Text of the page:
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The year was 2009. I tuned in to watch Thalía's "Primera Fila," which is an "unplugged" type of concert. It was subtle, intimate, emotional. And then something I wasn't expecting caught my attention. This rocker-looking guy came out, dressed in jeans, sneakers, a white t-shirt and an open black vest. He had a seductive vibe to him, mysterious you could say. They performed a beautiful rendition of Donato y Estéfano's hit ballad "Estoy Enamorado," which totally contradicted his look but made me root for him even more, and I was hooked.
This singer was Pedro Capó. Throughout the years he surfaced a few times in the music scene but mostly kept quiet, on the down low, but whenever he'd pop out, I'd keep him on my radar. In 2017 it seemed that he was making his full return to music thanks to an HBO special that had him recreating popular Spanish classics into more contemporary and personal sounds. It was genius. And then, in 2018, the unexpected happened. He released a single called "Calma" that changed his career. The remix featuring Farruko blew up the charts, and the second remix, featuring Alicia Keys really positioned Pedro Capó as the international artist he is.
Pedro Capó is living his moment now, and his next step is co-hosting and serving as the artistic director of Univision's reality competition La Reina de la Canción, searching for the next female Latin superstar. The female-only music competition is curated and executive produced by Daddy Yankee, and besides Pedro, other artists helping develop, mentor, and judge the contestants are Sergio George, Olga Tañón, Joss Favela, and Natti Natasha. Alejandra Espinoza will help Pedro in this new challenge of being a host, and this dream team will grace your screens every Sunday starting September 22 at 8 p.m.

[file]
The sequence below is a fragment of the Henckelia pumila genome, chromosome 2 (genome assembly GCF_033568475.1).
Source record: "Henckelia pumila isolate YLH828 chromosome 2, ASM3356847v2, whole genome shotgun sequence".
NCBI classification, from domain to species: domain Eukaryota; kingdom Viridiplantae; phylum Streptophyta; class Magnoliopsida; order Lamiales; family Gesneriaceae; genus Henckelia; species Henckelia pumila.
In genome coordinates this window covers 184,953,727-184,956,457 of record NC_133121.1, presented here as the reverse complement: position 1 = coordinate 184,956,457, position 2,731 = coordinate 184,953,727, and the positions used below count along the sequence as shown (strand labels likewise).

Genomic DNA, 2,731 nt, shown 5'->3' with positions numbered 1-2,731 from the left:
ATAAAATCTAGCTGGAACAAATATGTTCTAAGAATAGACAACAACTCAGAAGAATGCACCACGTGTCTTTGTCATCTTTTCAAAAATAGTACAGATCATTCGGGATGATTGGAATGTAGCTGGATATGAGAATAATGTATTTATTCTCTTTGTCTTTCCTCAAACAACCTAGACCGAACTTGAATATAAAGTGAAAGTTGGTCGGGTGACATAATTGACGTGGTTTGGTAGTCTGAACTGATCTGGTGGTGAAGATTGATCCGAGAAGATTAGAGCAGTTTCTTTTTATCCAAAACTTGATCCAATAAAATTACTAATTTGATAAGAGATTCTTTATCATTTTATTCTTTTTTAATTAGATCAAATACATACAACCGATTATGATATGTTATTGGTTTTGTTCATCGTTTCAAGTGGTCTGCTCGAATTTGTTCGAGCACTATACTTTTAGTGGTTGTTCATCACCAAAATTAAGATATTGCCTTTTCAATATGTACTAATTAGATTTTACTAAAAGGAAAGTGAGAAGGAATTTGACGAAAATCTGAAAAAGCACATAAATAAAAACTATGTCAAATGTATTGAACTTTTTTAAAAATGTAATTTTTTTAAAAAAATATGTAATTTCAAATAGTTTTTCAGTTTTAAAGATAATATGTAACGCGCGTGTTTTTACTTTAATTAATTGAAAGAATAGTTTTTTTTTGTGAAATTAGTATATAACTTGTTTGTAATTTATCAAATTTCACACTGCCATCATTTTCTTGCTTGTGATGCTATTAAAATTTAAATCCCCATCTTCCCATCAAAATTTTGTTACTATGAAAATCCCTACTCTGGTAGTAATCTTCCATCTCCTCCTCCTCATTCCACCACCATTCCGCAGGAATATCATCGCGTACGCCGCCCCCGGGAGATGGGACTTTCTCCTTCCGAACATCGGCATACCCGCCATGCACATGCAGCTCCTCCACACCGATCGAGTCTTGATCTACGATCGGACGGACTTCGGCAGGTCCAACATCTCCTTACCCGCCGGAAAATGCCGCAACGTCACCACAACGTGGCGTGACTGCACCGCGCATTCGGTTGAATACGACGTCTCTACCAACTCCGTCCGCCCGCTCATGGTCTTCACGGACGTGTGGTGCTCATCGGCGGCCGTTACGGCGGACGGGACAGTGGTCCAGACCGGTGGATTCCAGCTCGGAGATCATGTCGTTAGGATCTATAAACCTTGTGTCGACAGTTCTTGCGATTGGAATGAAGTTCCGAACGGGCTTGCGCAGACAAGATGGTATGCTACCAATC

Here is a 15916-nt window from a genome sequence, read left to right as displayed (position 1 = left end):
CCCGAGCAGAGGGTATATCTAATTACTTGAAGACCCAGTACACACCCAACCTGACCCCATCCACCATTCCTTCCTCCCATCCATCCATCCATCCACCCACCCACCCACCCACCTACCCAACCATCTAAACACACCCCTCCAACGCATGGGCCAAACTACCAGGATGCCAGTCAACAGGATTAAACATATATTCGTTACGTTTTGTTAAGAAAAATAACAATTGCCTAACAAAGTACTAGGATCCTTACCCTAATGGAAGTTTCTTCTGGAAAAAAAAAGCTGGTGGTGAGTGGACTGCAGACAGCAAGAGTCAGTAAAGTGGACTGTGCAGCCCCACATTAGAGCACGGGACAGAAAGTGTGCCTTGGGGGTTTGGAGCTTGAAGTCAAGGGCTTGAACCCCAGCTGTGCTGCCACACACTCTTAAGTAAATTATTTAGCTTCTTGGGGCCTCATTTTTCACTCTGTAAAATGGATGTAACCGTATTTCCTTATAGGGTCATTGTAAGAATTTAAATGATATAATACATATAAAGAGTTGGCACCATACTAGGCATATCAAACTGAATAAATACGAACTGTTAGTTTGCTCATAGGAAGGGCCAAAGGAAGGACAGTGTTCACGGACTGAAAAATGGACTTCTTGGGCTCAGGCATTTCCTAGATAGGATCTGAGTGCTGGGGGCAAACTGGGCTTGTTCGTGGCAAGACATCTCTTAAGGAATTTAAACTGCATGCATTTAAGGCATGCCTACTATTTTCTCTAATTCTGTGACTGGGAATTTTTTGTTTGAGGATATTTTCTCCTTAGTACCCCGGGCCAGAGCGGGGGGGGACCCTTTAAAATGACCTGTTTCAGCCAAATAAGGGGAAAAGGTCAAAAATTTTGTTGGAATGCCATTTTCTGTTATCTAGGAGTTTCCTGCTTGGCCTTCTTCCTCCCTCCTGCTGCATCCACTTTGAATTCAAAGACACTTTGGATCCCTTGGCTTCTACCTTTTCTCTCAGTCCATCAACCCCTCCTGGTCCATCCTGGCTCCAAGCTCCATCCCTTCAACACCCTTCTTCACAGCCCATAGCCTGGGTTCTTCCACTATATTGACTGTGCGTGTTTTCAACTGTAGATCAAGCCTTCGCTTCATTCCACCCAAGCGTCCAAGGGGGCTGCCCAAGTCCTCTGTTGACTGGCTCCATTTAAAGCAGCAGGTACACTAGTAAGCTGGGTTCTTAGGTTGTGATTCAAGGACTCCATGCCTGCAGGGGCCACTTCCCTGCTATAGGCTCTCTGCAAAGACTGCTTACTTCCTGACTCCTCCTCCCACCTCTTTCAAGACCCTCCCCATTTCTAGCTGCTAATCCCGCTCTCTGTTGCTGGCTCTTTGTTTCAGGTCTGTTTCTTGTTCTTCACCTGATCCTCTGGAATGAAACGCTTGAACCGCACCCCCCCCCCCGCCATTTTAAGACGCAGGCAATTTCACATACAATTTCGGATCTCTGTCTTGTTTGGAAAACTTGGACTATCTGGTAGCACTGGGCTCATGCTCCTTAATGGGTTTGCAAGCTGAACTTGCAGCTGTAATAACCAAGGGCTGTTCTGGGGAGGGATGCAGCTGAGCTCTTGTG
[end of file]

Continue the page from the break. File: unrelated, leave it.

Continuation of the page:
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We caught up with Pedro Capó in our New York offices, where he took us through his artistic journey, and gave us a sneak peek of what's to come in La Reina de la Canción.
Career and Personal Evolution
There's been a lot of changes, naturally. From being in my 20s, to now being almost 40, things have changed. There's evolution, there's new information, sometimes even contradictions along the way. A lot of work. It's been years of persevering, of learning to be patient. That's the most important and essential thing of this career. We prepare ourselves, we work hard, and we get frustrated because we don't see results right away. But we gotta learn to be patient when you do what you love, and keep working hard for it. Eventually, results will come.
This has been a time of a lot of work. I lived in New York for many years and went back to Puerto Rico, where I really started connecting with people, and that filled me up with hope. Music changes constantly, especially when you're a "pop" artist. What's mainstream or pop always has new influences, new sounds, and I love that challenge of keeping up with it, which is important as a pop artist.
We should be in constant evolution and adapt to the new without ever losing our essence or our integrity. We've seen how the new pop is not the traditional pop, it's much more urbano, and has very strong reggaeton influences. My reggaeton colleagues have done a fantastic job making this genre the Latinx flag around the world. So, naturally, I have to experiment and find the right way to fit and contribute to this sound without losing myself and my identity.
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Living Life con "Calma"
This has been a crazy year. This song "Calma" has been a blessing, an unexpected one. When I wrote the song, I wasn't looking for a single, I never thought I was gonna have a world hit in my hands. I was connecting with my childhood.
Cuando yo era chamaquito I would go to the beach with my mom on Sundays. That's such a Caribbean thing, so ours. So Puerto Rican, so Dominican, and I'm sure very Cuban as well. You can have the most intense week, but Sunday comes, and you go to la playita en familia, and have your arroz con pollo, and those memories are forever. We didn't need money, we didn't need anything. We'd just drive and get there.